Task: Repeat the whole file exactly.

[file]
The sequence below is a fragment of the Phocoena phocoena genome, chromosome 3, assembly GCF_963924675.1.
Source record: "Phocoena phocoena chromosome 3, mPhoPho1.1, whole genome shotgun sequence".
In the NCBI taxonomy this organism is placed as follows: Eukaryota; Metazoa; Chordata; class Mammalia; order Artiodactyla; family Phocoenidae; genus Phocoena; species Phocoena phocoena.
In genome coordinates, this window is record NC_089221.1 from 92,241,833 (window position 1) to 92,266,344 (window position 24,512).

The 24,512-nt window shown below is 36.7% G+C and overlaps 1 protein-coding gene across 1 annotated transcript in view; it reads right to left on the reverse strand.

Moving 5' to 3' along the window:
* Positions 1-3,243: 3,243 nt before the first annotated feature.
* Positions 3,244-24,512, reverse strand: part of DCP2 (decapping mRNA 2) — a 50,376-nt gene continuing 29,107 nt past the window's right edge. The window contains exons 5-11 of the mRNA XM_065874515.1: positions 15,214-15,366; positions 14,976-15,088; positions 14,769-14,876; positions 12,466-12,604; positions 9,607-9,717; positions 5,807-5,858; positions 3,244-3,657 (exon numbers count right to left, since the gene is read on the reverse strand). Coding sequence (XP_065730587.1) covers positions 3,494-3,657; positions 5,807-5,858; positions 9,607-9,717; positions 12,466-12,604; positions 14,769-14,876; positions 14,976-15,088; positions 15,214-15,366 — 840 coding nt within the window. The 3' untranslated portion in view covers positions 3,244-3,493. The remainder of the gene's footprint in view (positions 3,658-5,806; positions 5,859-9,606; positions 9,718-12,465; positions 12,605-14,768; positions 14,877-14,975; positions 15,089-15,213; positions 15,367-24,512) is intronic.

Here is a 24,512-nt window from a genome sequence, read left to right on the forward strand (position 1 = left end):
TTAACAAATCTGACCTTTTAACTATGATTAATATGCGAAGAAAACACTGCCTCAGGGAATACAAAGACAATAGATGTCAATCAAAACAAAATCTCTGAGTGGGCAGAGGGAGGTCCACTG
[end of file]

The sequence below is a fragment of the Phocoena phocoena genome, chromosome 3, assembly GCF_963924675.1.
Source record: "Phocoena phocoena chromosome 3, mPhoPho1.1, whole genome shotgun sequence".
In the NCBI taxonomy this organism is placed as follows: Eukaryota; Metazoa; Chordata; class Mammalia; order Artiodactyla; family Phocoenidae; genus Phocoena; species Phocoena phocoena.
In genome coordinates, this window is record NC_089221.1 from 92,241,833 (window position 1) to 92,266,344 (window position 24,512).

The 24,512-nt window shown below is 36.7% G+C and overlaps 1 protein-coding gene across 1 annotated transcript in view; it reads right to left on the reverse strand.

Moving 5' to 3' along the window:
* Positions 1-3,243: 3,243 nt before the first annotated feature.
* Positions 3,244-24,512, reverse strand: part of DCP2 (decapping mRNA 2) — a 50,376-nt gene continuing 29,107 nt past the window's right edge. The window contains exons 5-11 of the mRNA XM_065874515.1: positions 15,214-15,366; positions 14,976-15,088; positions 14,769-14,876; positions 12,466-12,604; positions 9,607-9,717; positions 5,807-5,858; positions 3,244-3,657 (exon numbers count right to left, since the gene is read on the reverse strand). Coding sequence (XP_065730587.1) covers positions 3,494-3,657; positions 5,807-5,858; positions 9,607-9,717; positions 12,466-12,604; positions 14,769-14,876; positions 14,976-15,088; positions 15,214-15,366 — 840 coding nt within the window. The 3' untranslated portion in view covers positions 3,244-3,493. The remainder of the gene's footprint in view (positions 3,658-5,806; positions 5,859-9,606; positions 9,718-12,465; positions 12,605-14,768; positions 14,877-14,975; positions 15,089-15,213; positions 15,367-24,512) is intronic.

Here is a 24,512-nt window from a genome sequence, read left to right on the forward strand (position 1 = left end):
TTAACAAATCTGACCTTTTAACTATGATTAATATGCGAAGAAAACACTGCCTCAGGGAATACAAAGACAATAGATGTCAATCAAAACAAAATCTCTGAGTGGGCAGAGGGAGGTCCACTG